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A Simple Irish Soda Bread

You may well see a host of different recipes for Soda Bread popping up in magazines and all over the internet. Many of these are good wholesome and simple recipes that have been handed down for a few generations. Some of them, however, have no resemblance to the traditional and basic Soda Breads that we, here in Ireland, have grown up with.


Traditional Irish Soda Bread ready for Breakfast!
So here is my simple Soda Bread recipe. It uses baking powder, which is a mix of baking soda and cream of tartar, instead of just baking soda. This bread is quick and easy to make and it tastes great served with butter, my home-made Rhubarb & Ginger Jam (recipe)   or Blackberry and Apple Jam (recipe) and a big mug of hot tea!


My Ingredients:
750g household (plain) flour
2 teaspoons of baking powder
pinch of salt
200g real butter
1 fresh egg
300ml cold water + 100ml milk (mixed together)
Preheat the oven to 175°C, 345°F, Gas mark 4.


Cross the top of the bread to let the heat get in to the centre
 My Method:
  1.  Mix the flour, salt and baking powder together quickly with a whisk, or slowly with a sieve if you prefer.  Rub the butter into the flour, with your fingers, until it is all finely mixed in.
  2. Beat the egg, milk and water together in a jug and add 80% of this (you can't take it out again!) to the dry ingredients. Mix this in with your hand and bring it quickly together into a soft dough. Add the rest of the liquid if you need it. Do not over knead the dough or you will make the bread 'heavy'.
  3.  Turn it out on your worktop and knead it gently, turning by 1/4 each time and just enough to smooth the face of the dough – 6 or 7 turns should do it.
  4.  Place it, smooth-side-up, on a floured baking tray and flatten the bread to about 3.5cm (1 and a half inches). Cut a cross in the top of the dough, cutting no more than ½ way through the bread. Gently push the knife to both sides as you cut to widen the gap.
  5. Pop it into the oven, on the middle shelf, for 45 minutes. Halfway through the cooking time check for colour, turning the bread around if necessary depending on your oven-type.
  6.  Test the bread, by inserting a skewer into the thickest part, to make sure it’s cooked and if not give it another 5 minutes in the oven. The skewer should come out clean when cooked. Slide the bread on to a wire rack and let it cool before cutting it.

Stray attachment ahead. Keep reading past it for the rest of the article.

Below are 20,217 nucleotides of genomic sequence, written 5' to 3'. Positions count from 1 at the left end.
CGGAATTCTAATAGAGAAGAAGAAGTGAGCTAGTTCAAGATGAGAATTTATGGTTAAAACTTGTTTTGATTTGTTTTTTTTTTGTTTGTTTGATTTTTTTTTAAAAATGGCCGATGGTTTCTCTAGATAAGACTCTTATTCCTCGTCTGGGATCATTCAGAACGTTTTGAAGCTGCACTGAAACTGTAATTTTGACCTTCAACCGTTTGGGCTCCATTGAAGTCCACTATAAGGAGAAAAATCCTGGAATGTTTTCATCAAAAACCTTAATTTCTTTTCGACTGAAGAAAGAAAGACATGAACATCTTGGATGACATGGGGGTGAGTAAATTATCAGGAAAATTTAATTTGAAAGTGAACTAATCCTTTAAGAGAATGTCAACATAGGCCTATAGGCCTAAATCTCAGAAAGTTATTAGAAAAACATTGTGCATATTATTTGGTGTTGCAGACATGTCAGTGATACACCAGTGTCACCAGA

Baking Soda (sodium bicarbonate) needs an acidic addition (traditionally buttermilk) to make it rise and would have been the original method of raising the bread. 
Baking Powder is made with baking soda but has Cream of Tartar added to it, as an acidic agent. You can still add a little buttermilk, for taste purposes if you wish.


Cutting the cross in the top of the bread had originally nothing really to do with aesthetics!  It was done to let the heat into the centre of the bread so that it would bake evenly. It was also a form of portion control and facilitated breaking the bread into even pieces when you were out working in the fields or the bog! Make this for your family & friends and do enjoy!

and my Blackberry Ice Cream is Here!


zack

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The Irish Food Guide Blog www.IrishFoodGuide.ie includes news, foodie chat, recipes, award results, links and other general information on the Food & Tourism Industry in Ireland.

It is written & curated by Zack Gallagher, Donegal Town, Co Donegal, Ireland.

“My Blog is a slice of the Irish Food ‘Network’. I’m a Chef with over 27 years experience and also have a background in media. I’m passionate about Irish Food Tourism and I believe that a rising tide really can lift all boats!”

Supporting Irish Food created by passionate producers and encouraging the Irish food & hospitality industry to use modern social media methods to increase their business.

Zack is building an all-Ireland Food Tourism network to assist Tour Operators bringing guests into Ireland to connect easily with artisan Irish food producers, so as they can experience the provenance and personality behind our Irish food Visit www.IrishFoodTours.ie

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